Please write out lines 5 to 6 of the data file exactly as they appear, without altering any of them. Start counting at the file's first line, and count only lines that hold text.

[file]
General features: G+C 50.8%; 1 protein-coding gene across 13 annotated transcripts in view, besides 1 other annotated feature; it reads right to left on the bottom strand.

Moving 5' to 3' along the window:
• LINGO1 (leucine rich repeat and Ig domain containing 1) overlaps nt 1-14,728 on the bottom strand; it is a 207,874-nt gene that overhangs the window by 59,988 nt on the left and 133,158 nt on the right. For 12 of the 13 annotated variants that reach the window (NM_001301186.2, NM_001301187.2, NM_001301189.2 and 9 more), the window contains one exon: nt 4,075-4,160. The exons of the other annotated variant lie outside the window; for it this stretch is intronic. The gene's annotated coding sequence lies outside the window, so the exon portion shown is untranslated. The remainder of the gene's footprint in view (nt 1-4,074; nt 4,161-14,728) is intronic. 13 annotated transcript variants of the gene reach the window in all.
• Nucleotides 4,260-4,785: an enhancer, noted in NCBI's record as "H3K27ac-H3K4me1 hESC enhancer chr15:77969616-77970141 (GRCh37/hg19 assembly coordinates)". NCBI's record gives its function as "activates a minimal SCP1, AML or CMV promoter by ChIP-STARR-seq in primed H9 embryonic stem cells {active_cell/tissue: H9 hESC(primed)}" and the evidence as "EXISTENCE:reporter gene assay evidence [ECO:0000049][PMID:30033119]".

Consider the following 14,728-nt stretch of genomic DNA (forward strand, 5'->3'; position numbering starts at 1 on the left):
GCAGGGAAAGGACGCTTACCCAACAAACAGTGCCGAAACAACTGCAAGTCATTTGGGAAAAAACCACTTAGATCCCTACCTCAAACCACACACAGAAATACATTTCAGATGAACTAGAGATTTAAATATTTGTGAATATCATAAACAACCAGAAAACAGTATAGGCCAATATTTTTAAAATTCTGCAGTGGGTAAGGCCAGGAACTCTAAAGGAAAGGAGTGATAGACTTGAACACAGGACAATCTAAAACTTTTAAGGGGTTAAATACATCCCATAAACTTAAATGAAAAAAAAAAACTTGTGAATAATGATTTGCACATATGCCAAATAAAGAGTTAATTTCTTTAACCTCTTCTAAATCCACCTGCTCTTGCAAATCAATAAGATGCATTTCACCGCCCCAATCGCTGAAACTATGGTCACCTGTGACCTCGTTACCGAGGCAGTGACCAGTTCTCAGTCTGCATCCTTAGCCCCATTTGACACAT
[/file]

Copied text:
Consider the following 14,728-nt stretch of genomic DNA (forward strand, 5'->3'; position numbering starts at 1 on the left):
GCAGGGAAAGGACGCTTACCCAACAAACAGTGCCGAAACAACTGCAAGTCATTTGGGAAAAAACCACTTAGATCCCTACCTCAAACCACACACAGAAATACATTTCAGATGAACTAGAGATTTAAATATTTGTGAATATCATAAACAACCAGAAAACAGTATAGGCCAATATTTTTAAAATTCTGCAGTGGGTAAGGCCAGGAACTCTAAAGGAAAGGAGTGATAGACTTGAACACAGGACAATCTAAAACTTTTAAGGGGTTAAATACATCCCATAAACTTAAATGAAAAAAAAAAACTTGTGAATAATGATTTGCACATATGCCAAATAAAGAGTTAATTTCTTTAACCTCTTCTAAATCCACCTGCTCTTGCAAATCAATAAGATGCATTTCACCGCCCCAATCGCTGAAACTATGGTCACCTGTGACCTCGTTACCGAGGCAGTGACCAGTTCTCAGTCTGCATCCTTAGCCCCATTTGACACAT